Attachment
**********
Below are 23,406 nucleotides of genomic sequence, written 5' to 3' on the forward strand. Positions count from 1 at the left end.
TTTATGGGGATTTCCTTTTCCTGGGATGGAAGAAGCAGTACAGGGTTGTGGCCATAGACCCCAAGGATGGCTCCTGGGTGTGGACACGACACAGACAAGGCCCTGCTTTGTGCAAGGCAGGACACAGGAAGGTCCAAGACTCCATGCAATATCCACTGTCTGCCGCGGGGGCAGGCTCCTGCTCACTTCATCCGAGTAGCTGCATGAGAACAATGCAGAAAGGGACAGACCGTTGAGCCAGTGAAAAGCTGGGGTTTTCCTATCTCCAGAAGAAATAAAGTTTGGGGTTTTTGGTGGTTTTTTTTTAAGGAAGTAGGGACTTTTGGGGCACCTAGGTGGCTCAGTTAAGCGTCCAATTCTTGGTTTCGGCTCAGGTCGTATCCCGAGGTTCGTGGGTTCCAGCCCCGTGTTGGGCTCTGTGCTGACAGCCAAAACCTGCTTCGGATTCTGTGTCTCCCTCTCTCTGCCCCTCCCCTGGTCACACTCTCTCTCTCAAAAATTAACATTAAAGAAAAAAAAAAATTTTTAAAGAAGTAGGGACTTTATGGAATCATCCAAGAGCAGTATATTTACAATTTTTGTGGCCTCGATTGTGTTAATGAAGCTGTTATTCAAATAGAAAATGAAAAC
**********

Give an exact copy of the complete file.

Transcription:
Below are 23,406 nucleotides of genomic sequence, written 5' to 3' on the forward strand. Positions count from 1 at the left end.
TTTATGGGGATTTCCTTTTCCTGGGATGGAAGAAGCAGTACAGGGTTGTGGCCATAGACCCCAAGGATGGCTCCTGGGTGTGGACACGACACAGACAAGGCCCTGCTTTGTGCAAGGCAGGACACAGGAAGGTCCAAGACTCCATGCAATATCCACTGTCTGCCGCGGGGGCAGGCTCCTGCTCACTTCATCCGAGTAGCTGCATGAGAACAATGCAGAAAGGGACAGACCGTTGAGCCAGTGAAAAGCTGGGGTTTTCCTATCTCCAGAAGAAATAAAGTTTGGGGTTTTTGGTGGTTTTTTTTTAAGGAAGTAGGGACTTTTGGGGCACCTAGGTGGCTCAGTTAAGCGTCCAATTCTTGGTTTCGGCTCAGGTCGTATCCCGAGGTTCGTGGGTTCCAGCCCCGTGTTGGGCTCTGTGCTGACAGCCAAAACCTGCTTCGGATTCTGTGTCTCCCTCTCTCTGCCCCTCCCCTGGTCACACTCTCTCTCTCAAAAATTAACATTAAAGAAAAAAAAAAATTTTTAAAGAAGTAGGGACTTTATGGAATCATCCAAGAGCAGTATATTTACAATTTTTGTGGCCTCGATTGTGTTAATGAAGCTGTTATTCAAATAGAAAATGAAAAC